Heart-throbbing: Are patients having heart problems post-COVID-19?
Currently, in Arizona, there are over 200,000 confirmed cases of COVID-19 and over 5,000 confirmed deaths from the coronavirus. Illustration by Molly Cline | Daily Wildcat.
Researchers in Germany discovered something odd about the aftereffects of COVID-19, not when the spread of the virus first started stirring global panic, but rather months down the line. The possibility of a heart condition, myocarditis, was found at alarmingly high rates in an MRI imaging study of 100 people who had been recently infected with the coronavirus.
When the research paper was first published in JAMA Cardiology, a well-known journal read by cardiologists around the world, it instigated a wave of panic.
“Almost every virus known to man can cause myocarditis,” Dr. Nancy Sweitzer, the director of the University of Arizona Sarver Heart Center and a cardiologist and researcher, said. “[However], 99.99% of people don’t get myocarditis [from viral infections].”
Myocarditis wasn’t formally observed in patients in the first five to six months of the pandemic. It isn’t a common symptom of any known virus — though as Dr. Sweitzer mentioned, it is documented as a rare, well-known complication of many viruses, including the one that causes the common cold — and to see MRI patterns consistent with myocarditis suddenly show up in 60% of participants was, to say the least, a problem for doctors and most certainly a problem for former COVID-19 patients.
Myocarditis is the condition in which the virus causes the immune system to attack the heart, and inflammation ensues. While it isn’t commonly severe, at times, it can be fatal. The inflammation, if severe and prolonged, can cause scarring, and the scarring causes abnormal electrical signals.
The heart is run by electrical signals that pulse rhythmically to drive each heartbeat. Scarring can disrupt normal electrical signaling and cause arrhythmia, the condition in which patients have an irregular heartbeat, and patients usually experience symptoms like chest discomfort or shortness of breath as scarred heart tissue works harder to pump blood throughout the body.
If arrhythmia develops, it can then present itself in symptoms like light-headedness, loss of unconsciousness caused by a sudden drop in blood pressure or even sudden death.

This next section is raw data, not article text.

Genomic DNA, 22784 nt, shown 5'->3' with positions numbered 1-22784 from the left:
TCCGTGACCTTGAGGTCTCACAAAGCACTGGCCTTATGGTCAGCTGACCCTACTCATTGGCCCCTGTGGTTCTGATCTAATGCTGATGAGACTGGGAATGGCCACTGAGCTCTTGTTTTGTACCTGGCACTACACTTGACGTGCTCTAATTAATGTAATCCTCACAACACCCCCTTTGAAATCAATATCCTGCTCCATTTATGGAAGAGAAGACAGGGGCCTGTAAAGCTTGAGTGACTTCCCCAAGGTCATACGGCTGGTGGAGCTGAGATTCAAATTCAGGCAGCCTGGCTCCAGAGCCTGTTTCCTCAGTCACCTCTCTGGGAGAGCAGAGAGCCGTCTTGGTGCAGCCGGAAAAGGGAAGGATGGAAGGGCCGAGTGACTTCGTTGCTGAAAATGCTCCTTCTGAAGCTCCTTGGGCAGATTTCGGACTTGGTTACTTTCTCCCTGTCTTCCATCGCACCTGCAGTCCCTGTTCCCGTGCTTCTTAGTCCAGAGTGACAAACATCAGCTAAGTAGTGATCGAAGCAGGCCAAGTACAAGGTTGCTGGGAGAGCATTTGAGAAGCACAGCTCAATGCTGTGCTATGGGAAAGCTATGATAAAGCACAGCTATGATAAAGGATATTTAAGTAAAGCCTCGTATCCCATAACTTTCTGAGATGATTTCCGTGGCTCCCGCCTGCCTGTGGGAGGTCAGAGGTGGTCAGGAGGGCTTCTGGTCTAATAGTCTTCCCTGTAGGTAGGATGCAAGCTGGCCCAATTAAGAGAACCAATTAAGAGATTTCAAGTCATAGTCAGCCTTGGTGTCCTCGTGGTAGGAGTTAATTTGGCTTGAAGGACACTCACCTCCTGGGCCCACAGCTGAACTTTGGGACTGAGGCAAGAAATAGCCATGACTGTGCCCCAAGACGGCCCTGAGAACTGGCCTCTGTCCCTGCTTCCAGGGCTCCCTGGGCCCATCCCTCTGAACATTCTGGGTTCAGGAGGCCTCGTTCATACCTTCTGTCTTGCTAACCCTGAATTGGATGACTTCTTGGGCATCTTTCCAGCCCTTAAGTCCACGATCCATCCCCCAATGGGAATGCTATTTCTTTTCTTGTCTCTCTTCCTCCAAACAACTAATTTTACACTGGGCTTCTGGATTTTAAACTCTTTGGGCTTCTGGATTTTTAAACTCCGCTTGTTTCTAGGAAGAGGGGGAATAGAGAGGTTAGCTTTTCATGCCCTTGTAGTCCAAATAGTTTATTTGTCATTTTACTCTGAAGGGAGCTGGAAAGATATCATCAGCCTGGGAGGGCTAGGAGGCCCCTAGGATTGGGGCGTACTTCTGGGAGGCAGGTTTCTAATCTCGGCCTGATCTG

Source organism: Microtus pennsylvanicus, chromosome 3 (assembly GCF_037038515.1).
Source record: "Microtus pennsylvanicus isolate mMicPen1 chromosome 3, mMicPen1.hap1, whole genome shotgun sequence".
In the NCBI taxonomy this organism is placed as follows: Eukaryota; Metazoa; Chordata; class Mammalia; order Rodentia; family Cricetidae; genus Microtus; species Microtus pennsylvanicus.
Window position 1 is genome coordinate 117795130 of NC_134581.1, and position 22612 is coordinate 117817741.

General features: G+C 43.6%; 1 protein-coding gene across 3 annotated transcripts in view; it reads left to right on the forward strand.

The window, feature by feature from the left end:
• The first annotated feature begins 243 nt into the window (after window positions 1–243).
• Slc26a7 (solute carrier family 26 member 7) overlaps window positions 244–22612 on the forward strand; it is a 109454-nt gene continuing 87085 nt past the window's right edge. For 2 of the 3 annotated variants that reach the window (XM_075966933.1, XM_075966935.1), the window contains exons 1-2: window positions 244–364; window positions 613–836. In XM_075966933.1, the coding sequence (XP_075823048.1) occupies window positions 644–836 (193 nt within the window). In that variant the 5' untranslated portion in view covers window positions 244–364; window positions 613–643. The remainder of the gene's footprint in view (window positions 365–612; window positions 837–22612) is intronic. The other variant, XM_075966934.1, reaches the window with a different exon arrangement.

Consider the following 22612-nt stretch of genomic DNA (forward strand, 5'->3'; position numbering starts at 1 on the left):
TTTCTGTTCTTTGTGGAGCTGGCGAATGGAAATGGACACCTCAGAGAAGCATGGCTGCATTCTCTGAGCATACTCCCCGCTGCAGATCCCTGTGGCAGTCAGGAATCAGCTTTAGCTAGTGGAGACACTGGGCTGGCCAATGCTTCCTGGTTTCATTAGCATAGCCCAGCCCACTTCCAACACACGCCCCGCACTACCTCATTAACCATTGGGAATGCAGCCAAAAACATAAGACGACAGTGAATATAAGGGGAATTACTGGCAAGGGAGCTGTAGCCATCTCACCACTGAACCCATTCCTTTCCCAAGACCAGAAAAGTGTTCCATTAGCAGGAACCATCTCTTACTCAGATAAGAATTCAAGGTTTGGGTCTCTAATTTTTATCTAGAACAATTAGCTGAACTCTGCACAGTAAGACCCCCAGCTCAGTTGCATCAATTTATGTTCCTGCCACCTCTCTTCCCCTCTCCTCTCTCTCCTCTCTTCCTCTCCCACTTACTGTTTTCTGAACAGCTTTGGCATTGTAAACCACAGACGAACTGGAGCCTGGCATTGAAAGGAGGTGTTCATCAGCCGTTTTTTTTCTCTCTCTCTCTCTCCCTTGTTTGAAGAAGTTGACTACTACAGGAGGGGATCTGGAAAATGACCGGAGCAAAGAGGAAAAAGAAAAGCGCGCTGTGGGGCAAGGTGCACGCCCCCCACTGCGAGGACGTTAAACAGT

The myocarditis observed in patients in the first five to six months of the pandemic appeared to be related to inflammation in the entire body and tied to a multi-organ inflammatory syndrome, rather than myocarditis isolated in the heart.
Myocarditis found solely in the heart muscle isn’t a common symptom of any known virus — though as Dr. Sweitzer mentioned, it is documented as a rare, well-known complication of many viruses, including the one that causes the common cold — and to see MRI patterns consistent with myocarditis suddenly show up in 60% of participants was, to say the least, a problem for doctors, and most certainly a problem for former COVID-19 patients.
This can be especially alarming for athletes — strenuous or competitive sports and exercise, Sweitzer said, can be potentially dangerous about three to even six months after COVID-19 infection. Sometimes, symptoms don’t show, and if myocarditis remains undetected in an athlete, sudden cardiac arrest can occur.
In an incident in 1993, a college basketball player suddenly collapsed on the court and passed away. It was found to be caused by undetected myocarditis. Exercise, according to a paper published in the American College of Cardiology, can worsen and exacerbate myocarditis symptoms, and as observed, to fatal extents like the one in 1993, which left organizations like the Pac-12 and the Big Ten deciding to cancel college football in the fall of 2020 when rampant testing was quickly conducted and several athletes were found with the condition, then finding the Big Ten reversing its decision just a month later.
It’s important to have an AED on hand, and subsequently necessary to have people who know both how to use the AED as well as perform CPR present if sports are continuing, Sweitzer explained.
Another problem developing in patients after recovery from COVID-19 is vascular inflammation, which is inflammation of all the blood vessels in the body, Sweitzer said. Blood clots unlike any she has seen before line entire blood vessels or clot in the arteries in the heart; several patients are coming in who’ve had COVID-19 three, four, even six weeks ago.
They form differently from regular blood clots. The onslaught of new unknowns of COVID-19 is only evidence that it’s better to be cautious, Sweitzer explained.
“It’s not garden-variety myocarditis. We’re so early — it’s a brand new virus, and we’re learning as fast as we can. One of the things I wonder is if these imaging findings might have to do with what we call microthrombi, little blood clots that are forming in tiny little blood vessels in the heart muscle, and leading to this imaging finding that looks like myocarditis, but when you look at the heart under the microscope, [it] may or may not be myocarditis.”
She wryly added, “And we can’t look at the heart under the microscope so easily.”
As for anyone who’s had COVID-19 before, Sweitzer warns that we can be sure antibodies last for three weeks after being infected by the virus, but beyond that, we can’t. In the very short-term, we’re protected.
However, considering the recent reports of reinfection, she advises that both for the sake of protecting at-risk populations and for preventing unknown risks to personal health, it’s better to continue following protective measures and avoid large gatherings until the pandemic abates.
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